The match against Sunderland at their new Roker Park ground on March 5th was a nightmare for United. The north east club went into the match unbeaten in nine games and 30,000 fans arrived, so many that the roof of the wooden shed United were using as a changing room was filled with fans craning for a view of the pitch and, unable to take this weight, the roof collapsed. During the match the spectators pushed up to the touchline and play was stopped four times when the crowd spilled onto the pitch. It was a personal nightmare for defender Rab Howell who turned two innocuous crosses into his own net. It marked the end of his time with club and he only appeared one more time before being packed off to Liverpool to be replaced by Harry Johnson. Bearing in mind Howell’s financial troubles it has been suggested that this might not have been entirely accidental, that was certainly the furious Foulke’s belief. In the end Sunderland were 3-1 victors United’s consolation predictably coming from the boot of Cunningham. With five matches left to play, Sunderland were only three points behind with a game in hand.

United’s title ambitions looked to be stumbling but the 1-0 win over Scottish Champions Celtic at Bramall Lane came as a welcome boost. The Scot Ralph Gaudie scored the winner. It was more grim news two weeks later however when United were beaten 2-0 away by West Bromwich Albion. With Sunderland up next, United had now failed to win in four league games, while the Mackems had stretched their unbeaten run to eleven matches. They were now only one point behind with a game in hand.

April 2nd saw the biggest game of the league season so far when Sunderland came to Bramall Lane looking for the victory which would send them top with two matches left. The game had caused controversy even before a ball had been kicked. This game clashed with a full program of home nation’s football and Needham was away playing for England. However Teddy Doig and Hugh Wilson, two of Sunderland’s star players, had been called up for Scotland but had been refused by the Roker Park club owing to the importance of the Sheffield United match. Though quite within their rights to do this it created a feeling of unsporting behaviour prior to the game.

25,000 crowded into the Lane to watch a tense game between two evenly matched teams with the Championship in their sights. There was little to separate the sides in the first half but in the second United put Sunderland under pressure with “one of the most brilliant expositions of football ever seen”. Another reporter described the match as “a brilliant attack against a brilliant defence” and only an excellent display by Doig in the Sunderland goal kept the scores level. Another Sunderland player who impressed in this match was Peter Boyle, a tough Irish full back who would join United at the end of the season. Fourteen minutes from the end Fred Priest swung a free kick into the box which was half cleared but fell to Johnson who struck through a crowd of players to score the winner. With two games to play United had a two point advantage.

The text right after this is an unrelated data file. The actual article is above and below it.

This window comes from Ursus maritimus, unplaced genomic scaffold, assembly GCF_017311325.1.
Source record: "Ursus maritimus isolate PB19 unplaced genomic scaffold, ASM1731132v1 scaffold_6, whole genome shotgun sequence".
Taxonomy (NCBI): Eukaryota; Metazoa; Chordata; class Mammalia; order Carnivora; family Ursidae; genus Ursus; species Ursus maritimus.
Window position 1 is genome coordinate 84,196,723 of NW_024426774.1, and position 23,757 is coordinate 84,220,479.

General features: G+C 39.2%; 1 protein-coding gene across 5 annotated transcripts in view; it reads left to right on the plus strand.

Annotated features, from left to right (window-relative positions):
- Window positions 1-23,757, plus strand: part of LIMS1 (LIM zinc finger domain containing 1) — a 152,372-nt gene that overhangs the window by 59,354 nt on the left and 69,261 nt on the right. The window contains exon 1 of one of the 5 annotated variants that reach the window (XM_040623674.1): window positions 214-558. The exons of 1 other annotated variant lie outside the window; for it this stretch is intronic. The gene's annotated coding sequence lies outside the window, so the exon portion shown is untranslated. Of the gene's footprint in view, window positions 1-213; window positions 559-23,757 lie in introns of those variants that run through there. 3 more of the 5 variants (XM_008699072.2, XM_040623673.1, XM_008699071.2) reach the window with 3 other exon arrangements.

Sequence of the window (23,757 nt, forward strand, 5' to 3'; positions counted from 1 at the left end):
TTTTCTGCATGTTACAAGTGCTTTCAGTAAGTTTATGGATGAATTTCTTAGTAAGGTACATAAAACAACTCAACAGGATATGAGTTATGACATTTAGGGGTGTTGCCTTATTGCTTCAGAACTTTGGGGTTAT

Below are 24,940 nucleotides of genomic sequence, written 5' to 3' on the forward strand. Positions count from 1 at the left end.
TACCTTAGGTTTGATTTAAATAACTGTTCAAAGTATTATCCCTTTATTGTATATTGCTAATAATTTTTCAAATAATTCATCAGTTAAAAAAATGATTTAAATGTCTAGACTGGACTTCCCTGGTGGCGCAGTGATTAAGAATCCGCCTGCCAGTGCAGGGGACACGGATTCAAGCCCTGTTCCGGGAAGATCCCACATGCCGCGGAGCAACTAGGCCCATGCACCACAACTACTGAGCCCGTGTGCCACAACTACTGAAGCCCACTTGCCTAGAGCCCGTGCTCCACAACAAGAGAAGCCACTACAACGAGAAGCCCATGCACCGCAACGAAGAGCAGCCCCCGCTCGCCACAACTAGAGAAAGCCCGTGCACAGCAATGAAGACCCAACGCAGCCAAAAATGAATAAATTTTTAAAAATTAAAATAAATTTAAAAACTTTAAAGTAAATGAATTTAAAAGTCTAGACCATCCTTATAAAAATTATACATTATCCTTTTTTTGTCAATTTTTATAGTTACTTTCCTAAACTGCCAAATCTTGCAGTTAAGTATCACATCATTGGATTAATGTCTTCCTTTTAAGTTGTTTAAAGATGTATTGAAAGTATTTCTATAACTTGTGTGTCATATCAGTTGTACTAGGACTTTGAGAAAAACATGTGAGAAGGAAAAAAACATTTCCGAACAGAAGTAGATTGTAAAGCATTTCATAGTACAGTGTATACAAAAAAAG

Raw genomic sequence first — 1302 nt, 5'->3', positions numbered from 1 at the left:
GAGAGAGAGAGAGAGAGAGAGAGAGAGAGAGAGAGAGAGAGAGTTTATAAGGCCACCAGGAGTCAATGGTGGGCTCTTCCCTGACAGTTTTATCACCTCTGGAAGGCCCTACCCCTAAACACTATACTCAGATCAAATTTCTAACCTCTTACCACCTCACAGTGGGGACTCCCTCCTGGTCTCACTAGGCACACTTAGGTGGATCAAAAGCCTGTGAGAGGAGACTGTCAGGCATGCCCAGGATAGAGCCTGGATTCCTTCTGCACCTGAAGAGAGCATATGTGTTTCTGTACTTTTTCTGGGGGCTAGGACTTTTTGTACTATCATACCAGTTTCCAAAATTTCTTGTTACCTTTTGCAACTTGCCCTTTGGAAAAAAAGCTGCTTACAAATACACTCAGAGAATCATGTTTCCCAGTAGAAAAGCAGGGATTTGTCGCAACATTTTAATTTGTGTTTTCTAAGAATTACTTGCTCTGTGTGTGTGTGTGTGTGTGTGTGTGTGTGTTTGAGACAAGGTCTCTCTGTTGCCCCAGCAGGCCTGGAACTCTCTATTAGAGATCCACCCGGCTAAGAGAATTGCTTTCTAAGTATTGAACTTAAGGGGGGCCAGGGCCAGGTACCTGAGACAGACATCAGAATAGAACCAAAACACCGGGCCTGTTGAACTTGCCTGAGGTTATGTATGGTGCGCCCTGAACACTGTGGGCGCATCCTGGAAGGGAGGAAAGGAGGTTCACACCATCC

A large travelling contingent swelled the crowd to nearly 20,000 for United’s visit to Bolton on April 8th, Good Friday, while Sunderland were playing just up the road at relegation strugglers Bury. These two matches would decide the title. The day started badly for Sunderland who were reduced to nine men after twenty minutes of play. At Bolton United had problems as well as their forward George Hedley, an amateur, missed the match when his employer refused to release him. This was forgotten when Needham scored a fantastic goal for United, weaving through the Bolton defence and slotting the ball past the Bolton keeper, Sutcliffe, even stopping to ask him “Which side would you have it?” before knocking it in. It was the only goal of the game and when United fans got home they heard that Sunderland had been beaten 1-0 by Bury.

Despite the setbacks of late February and March United had seen off challenges by Aston Villa and then Sunderland to secure the League for the first time and break the Sunderland/Aston Villa stranglehold which had existed since Everton won the League in 1891. Sheffield United were Champions elect of English football.